I Am Having Migraines Almost Every Day; Certainly More Days Than Not.

Question

Asked by emmie0510

I Am Having Migraines Almost Every Day; Certainly More Days Than Not.

My neurologist is at a loss; I take 2 antiseizure medications daily, and have the usual meds too. Anyone else have this problem?

I have sumatriptan and vicoprofen (15/month only), and I use a very limited amount of naproxen or ibuprofen, even in cold medicines. I have to get shots at Urgent Care; I've been getting icepick migraines recently, and the shots don't last even a week. The neurologist has offered a second opinion, and has offered Botox, but most I've talked to have said it probably isn't worth it. This is now interfering with my job and my home life.

Answer

Hi emmie,

Having Migraine pain nearly every day is not good, I'm sorry to hear you are going through this.

I noticed you see a neurologist and I'm sure he is a fine doctor, but it may be time for another set of eyes to take a look at you. It is difficult for neurologist to be experts in one area because they treat so many different diseases like MS, stroke and epilepsy. A Migraine specialist is just that, an expert who treats one disease - ours- Migraines and headaches. It's important to note that neurologists aren't necessarily Migraine and headache specialists. Take a look at the article Migraine and Headache Specialists - What's So Special?If you need help finding a Migraine specialist, check our listing of Patient Recommended Migraine and Headache S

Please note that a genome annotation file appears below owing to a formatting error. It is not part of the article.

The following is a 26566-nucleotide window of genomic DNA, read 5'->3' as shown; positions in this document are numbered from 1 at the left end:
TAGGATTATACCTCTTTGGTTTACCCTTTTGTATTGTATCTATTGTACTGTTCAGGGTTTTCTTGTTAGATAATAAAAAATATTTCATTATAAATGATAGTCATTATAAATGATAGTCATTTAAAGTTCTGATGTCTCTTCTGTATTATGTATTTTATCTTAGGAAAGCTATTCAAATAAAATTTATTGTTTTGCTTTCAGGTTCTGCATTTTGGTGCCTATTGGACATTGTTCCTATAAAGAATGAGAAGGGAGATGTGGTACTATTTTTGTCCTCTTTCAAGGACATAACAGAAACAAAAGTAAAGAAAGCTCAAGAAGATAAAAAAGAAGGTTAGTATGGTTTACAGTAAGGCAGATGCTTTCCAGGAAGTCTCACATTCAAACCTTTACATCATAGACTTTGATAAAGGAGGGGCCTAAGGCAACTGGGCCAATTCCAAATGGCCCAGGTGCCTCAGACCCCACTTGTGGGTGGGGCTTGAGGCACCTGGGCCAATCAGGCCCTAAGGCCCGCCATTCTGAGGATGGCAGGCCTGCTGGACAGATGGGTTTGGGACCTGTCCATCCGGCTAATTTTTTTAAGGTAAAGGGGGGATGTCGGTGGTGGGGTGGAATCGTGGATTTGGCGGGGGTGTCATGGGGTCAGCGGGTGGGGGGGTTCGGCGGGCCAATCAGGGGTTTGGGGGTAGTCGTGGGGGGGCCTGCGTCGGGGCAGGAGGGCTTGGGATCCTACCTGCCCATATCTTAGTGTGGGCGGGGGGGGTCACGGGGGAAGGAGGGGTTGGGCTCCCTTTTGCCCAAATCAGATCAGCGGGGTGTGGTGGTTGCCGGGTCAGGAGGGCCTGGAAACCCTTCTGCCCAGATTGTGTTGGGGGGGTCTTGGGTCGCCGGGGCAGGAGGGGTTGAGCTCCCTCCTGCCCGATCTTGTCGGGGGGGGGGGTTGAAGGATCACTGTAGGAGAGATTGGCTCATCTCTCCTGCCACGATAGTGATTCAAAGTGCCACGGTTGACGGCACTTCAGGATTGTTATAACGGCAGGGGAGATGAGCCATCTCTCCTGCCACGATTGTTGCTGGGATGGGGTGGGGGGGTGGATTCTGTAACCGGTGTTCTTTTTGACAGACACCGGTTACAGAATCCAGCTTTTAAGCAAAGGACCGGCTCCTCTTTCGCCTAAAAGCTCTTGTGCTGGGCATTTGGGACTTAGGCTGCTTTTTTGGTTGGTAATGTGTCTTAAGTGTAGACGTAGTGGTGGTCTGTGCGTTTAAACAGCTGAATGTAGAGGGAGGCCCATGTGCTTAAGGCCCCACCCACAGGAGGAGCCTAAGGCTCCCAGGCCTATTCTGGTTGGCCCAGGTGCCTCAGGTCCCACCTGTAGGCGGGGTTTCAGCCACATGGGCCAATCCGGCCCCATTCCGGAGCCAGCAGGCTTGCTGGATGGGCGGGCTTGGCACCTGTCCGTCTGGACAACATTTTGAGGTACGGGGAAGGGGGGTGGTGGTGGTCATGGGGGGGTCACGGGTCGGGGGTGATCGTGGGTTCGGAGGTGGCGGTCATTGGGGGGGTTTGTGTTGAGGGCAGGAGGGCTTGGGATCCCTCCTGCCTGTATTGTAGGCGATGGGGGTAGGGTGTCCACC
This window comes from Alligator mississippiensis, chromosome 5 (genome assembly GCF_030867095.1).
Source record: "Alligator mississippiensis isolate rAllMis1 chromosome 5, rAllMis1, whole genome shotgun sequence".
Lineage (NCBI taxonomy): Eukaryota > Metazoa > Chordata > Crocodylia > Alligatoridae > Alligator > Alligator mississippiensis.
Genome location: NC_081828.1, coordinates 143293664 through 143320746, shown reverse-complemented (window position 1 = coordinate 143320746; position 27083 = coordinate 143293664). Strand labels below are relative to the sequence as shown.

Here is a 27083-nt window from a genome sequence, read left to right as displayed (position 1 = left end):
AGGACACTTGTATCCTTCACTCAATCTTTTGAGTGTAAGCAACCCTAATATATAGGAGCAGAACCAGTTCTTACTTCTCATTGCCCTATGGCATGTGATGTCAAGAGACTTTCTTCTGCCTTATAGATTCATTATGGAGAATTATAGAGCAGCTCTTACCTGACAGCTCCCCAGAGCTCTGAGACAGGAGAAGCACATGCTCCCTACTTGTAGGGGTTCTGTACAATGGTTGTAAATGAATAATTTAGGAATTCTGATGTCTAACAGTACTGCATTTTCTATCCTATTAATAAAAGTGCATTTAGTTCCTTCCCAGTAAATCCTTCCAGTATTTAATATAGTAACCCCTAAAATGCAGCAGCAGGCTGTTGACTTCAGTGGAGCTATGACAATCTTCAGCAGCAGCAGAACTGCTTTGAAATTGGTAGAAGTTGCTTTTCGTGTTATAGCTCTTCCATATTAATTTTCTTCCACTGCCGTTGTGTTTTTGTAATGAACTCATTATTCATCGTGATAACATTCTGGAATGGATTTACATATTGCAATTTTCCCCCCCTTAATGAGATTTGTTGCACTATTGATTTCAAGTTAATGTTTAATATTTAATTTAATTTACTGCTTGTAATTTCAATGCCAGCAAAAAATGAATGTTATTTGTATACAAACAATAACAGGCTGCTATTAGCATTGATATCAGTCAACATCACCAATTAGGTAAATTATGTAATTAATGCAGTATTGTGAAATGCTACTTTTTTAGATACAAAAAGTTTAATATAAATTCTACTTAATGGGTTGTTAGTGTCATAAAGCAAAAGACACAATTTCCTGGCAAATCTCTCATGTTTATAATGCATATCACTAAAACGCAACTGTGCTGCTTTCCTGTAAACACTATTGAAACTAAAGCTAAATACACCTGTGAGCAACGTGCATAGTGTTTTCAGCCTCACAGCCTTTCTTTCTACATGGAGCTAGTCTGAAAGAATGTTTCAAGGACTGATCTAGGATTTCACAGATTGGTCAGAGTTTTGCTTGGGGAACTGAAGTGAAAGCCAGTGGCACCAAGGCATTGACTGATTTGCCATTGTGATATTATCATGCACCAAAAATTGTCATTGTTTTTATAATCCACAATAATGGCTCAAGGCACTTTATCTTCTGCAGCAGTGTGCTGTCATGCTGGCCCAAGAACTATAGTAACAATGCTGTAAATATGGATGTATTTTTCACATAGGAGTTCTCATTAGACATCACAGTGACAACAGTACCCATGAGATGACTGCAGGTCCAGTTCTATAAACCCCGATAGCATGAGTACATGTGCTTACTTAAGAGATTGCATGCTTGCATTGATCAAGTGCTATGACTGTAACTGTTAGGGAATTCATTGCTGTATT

An accurate diagnosis is vital for Migraine managment. A Migraine specialist may be able to help with this.

Trigger identification and management is a vital component of managing Migraine disease. One of the best tools for identifying triggers is a good Migraine diary. You can download a free diary workbook from our article Your Migraine and Headache Diary. Some of us have food triggers; some of us don't. It's advisable to determine if you do, an elimination diet is the best way to do that. For more information and a workbook on this, see Managing Migraine - Migraine Trigger Foods. Also sleep issues are very common Migraine triggers:

• too little sleep
• too much sleep
• disrupted sleep
• irregular sleep schedule
• poor quality sleep
Even if you're sleeping long enough, it may not be good quality sleep. You can get more information in Migraines, Headaches, and Sleep: Video.

This is one of the most difficult questions and difficult situations facing Migraineurs. To stop medication overuse headache (MOH), aka rebound, we have to stop taking the medication(s) causing it. Unfortunately, we can't substitute other medications to do that because MOH can be caused by pretty much anything we take to treat a Migraine, AND it can be caused by taking different types of medications too frequently. So, that means that even alternating types of medication can result in MOH if we treat Migraines more than two or three days a week. You can read more about MOH in Medication Overuse Headache: When the Remedy Backfires.

Let me know if this helps,

Nancy

Answered by Nancy Harris Bonk